Maurice "Mobetta" Brown -
Trumpet Star Shoots from the Hip
"One on One"
April 15, 2009
James "Jdub" Walker of Jazz Chicago sat down with world class trumpeter Maurice "Mobetta" Brown last week at his downtown hotel as he relaxed the afternoon after his first of five days performing at the Jazz Showcase in historic Dearborn Station in the South Loop in Chicago.
Jdub: All right Maurice, welcome back to the Windy City, and thanks for sitting down and spending some time with us this afternoon.
MB: I'm really glad to be here. Thank you.
Jdub: How does it feel to return to Chicago to headline at the world famous Jazz Showcase.
MB: It feels really, really good. It's so special for me to come back and play the Showcase, the new Showcase. This is my first time checking out the new Showcase, because growing up in Chicago, I used to go to the old Showcase all the time and meet with the "cats" when they came to town and go to lunch with them, hang out and they would invite me to sit in with them and later to work with some of them. They were great guys and it was definitely a training ground for me when I think back about it.
Jdub: You know, Joe (Segal) at the Showcase doesn't normally have Chicago artists headlining and I think you might be the second Chicagoan to headline the Showcase. Do you know who the first one was?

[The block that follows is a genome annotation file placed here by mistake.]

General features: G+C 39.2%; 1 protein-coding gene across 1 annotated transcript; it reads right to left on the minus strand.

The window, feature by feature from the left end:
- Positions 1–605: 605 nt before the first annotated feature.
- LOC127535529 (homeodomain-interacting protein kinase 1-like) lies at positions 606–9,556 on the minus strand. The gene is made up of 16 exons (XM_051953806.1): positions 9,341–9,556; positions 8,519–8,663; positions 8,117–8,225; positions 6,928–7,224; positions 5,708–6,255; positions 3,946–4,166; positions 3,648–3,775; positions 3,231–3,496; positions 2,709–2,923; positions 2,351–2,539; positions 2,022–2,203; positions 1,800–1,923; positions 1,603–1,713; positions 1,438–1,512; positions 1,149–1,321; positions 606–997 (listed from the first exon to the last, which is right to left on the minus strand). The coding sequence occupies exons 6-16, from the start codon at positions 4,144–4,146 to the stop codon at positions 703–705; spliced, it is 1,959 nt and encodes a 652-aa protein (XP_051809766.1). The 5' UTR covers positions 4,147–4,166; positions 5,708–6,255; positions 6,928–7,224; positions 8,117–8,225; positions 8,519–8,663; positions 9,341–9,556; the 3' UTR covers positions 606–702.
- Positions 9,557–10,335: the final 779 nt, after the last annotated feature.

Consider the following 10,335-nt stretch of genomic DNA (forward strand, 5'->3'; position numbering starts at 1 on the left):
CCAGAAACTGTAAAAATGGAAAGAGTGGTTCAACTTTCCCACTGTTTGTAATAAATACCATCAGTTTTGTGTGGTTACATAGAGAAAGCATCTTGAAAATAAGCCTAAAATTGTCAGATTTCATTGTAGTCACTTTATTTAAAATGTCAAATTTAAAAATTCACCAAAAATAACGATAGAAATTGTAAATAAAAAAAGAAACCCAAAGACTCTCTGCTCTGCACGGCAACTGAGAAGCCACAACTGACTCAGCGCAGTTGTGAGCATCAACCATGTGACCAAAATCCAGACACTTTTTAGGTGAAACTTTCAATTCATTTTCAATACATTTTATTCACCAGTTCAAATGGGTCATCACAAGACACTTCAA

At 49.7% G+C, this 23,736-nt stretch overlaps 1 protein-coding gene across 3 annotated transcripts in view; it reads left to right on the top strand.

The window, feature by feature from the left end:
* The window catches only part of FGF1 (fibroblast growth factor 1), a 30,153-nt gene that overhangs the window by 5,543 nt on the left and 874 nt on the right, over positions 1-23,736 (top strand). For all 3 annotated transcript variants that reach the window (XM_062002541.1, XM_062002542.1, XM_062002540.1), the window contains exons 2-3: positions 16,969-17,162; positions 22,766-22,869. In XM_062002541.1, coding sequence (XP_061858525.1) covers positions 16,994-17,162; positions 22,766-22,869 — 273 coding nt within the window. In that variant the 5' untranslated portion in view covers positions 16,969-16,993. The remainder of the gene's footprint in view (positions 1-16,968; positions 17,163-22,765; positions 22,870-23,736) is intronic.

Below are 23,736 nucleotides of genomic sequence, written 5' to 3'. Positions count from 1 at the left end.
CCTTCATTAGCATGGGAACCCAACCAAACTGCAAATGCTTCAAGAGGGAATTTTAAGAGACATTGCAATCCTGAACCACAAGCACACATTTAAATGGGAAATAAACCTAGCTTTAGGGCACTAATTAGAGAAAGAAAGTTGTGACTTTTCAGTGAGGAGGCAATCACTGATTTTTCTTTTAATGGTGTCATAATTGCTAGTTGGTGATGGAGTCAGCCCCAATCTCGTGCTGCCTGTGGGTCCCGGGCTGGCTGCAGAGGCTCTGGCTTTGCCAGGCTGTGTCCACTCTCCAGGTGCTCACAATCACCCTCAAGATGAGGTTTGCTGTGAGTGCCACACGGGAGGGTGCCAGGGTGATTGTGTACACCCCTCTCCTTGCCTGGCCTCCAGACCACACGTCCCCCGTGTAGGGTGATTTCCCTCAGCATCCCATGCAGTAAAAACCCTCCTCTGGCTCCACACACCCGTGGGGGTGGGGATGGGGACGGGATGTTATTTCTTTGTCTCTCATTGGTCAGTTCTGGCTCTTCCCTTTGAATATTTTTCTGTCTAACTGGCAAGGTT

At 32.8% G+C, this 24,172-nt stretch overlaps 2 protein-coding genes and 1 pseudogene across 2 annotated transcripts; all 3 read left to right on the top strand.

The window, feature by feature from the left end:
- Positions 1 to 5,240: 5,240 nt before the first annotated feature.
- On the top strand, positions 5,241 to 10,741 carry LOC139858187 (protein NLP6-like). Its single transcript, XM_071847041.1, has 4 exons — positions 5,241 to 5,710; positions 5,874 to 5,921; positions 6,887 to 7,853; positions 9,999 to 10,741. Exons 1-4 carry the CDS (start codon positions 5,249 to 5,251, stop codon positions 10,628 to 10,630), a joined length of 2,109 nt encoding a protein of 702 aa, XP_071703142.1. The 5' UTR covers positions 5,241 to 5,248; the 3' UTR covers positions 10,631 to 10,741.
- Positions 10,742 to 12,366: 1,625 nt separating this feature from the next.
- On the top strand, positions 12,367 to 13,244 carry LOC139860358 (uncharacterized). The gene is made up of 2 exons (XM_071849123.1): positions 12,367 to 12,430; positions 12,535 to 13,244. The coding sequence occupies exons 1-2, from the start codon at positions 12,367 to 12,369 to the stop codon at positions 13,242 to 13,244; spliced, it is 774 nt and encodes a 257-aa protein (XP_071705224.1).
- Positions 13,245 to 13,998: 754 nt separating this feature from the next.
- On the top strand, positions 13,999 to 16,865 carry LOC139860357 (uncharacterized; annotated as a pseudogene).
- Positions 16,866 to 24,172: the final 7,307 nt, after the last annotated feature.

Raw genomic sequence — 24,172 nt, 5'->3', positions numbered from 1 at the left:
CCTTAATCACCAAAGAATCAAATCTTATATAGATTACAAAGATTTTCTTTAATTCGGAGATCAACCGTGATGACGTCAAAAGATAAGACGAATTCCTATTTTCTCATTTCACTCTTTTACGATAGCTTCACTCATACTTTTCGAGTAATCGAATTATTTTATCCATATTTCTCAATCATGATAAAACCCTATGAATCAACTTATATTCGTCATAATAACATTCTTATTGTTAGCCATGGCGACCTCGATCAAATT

MB: I think it was Cdub (Mobetta's good friend, trumpeter Corey Wilkes).
Jdub: You two are the first Chicago-based musicians to headline there. Others have performed during the week, but not as headliners.
MB: Im definitely excited about it.
Jdub: Well, we're excited to have you back here. How about giving us an overview of your background and how you got started in music to where you are at now.
MB: Well, I started playing trumpet when I was in fifth grade, and really started getting serious around junior high school and high school and it allowed me to really get my "Chops" together. My uncle was a blues guitarist, Bobby "Slim" James, and he was also a vocalist. My parents loved music, so I was always around music. I listened to all kinds all of music growing up and I was fascinated by music.<
The trumpet was a really cool instrument, very majestic, and it gets the party started (laughter) and I liked that about the trumpet. I also liked the saxophone and I was torn about which one to get. I picked up the trumpet, made a sound on it, and the band director said "you're a natural," and you have to play the trumpet. I advanced so fast. I was in the beginners' band for a month and he moved me to the intermediate band. From there, within weeks, I went to the Honors band. I was always ahead of my class.
Jdub: Was this at Hillcrest High School?
MB: No, this was in junior highs school. By the time I got to Hillcrest, I knew I wanted to play the trumpet. I knew that was my job and what I wanted to be - a trumpeter. That's when I started taking it real serious - practicing a lot, writing a lot, trying to find my voice and working with a lot of great people who helped shape the way I hear music.